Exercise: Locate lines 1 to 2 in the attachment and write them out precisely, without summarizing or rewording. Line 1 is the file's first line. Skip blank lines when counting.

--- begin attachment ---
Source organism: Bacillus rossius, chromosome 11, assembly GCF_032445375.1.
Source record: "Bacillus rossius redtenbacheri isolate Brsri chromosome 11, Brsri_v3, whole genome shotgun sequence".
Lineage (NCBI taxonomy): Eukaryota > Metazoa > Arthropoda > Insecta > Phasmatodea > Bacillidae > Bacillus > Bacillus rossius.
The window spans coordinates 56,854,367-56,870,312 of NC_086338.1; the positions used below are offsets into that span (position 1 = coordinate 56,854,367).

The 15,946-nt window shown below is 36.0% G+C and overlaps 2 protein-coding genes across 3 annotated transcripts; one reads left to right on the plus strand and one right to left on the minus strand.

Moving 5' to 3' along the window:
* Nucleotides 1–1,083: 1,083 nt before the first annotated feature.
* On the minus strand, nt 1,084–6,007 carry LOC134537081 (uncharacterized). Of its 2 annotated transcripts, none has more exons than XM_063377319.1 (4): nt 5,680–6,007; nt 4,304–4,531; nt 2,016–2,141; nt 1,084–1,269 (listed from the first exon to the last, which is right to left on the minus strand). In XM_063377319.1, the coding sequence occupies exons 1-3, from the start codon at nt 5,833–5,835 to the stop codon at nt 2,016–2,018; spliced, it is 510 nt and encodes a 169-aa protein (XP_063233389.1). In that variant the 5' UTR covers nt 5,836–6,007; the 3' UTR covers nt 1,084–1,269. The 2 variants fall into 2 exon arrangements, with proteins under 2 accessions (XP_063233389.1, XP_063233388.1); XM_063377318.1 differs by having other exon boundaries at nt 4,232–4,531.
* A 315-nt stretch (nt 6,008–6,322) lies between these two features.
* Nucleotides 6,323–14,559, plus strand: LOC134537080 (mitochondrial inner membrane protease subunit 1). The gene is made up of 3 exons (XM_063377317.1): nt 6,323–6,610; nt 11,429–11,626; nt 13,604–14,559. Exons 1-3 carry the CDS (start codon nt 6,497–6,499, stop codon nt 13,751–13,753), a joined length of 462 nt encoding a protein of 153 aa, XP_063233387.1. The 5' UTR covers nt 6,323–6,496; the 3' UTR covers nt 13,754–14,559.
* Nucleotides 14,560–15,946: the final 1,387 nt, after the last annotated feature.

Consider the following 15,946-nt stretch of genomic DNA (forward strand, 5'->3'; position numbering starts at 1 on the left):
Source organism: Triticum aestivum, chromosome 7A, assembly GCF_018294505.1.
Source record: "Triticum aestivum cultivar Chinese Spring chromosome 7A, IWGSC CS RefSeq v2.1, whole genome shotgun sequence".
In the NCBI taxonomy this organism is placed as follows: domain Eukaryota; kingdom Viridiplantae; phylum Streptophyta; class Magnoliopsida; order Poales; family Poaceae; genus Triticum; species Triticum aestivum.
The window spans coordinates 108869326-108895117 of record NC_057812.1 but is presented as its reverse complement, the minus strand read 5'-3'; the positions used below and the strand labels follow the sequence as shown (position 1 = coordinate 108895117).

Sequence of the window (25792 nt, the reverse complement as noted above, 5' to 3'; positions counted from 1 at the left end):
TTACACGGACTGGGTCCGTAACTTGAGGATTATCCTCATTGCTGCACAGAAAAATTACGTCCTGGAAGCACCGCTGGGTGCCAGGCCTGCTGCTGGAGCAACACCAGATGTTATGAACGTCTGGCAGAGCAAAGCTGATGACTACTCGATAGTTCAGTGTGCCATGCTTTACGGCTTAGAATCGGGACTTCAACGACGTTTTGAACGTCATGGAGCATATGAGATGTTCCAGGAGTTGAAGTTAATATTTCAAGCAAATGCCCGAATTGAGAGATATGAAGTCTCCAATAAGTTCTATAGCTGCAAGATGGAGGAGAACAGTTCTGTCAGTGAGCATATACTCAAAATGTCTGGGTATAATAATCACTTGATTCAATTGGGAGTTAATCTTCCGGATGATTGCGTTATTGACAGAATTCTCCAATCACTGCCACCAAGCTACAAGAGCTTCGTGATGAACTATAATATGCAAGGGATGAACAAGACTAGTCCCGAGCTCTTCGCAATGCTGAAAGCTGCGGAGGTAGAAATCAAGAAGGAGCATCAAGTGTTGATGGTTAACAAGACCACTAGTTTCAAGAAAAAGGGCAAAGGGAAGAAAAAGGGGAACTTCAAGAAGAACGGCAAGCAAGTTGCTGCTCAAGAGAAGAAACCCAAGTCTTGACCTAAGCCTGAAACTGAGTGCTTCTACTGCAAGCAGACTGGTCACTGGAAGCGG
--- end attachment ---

Source organism: Bacillus rossius, chromosome 11, assembly GCF_032445375.1.
Source record: "Bacillus rossius redtenbacheri isolate Brsri chromosome 11, Brsri_v3, whole genome shotgun sequence".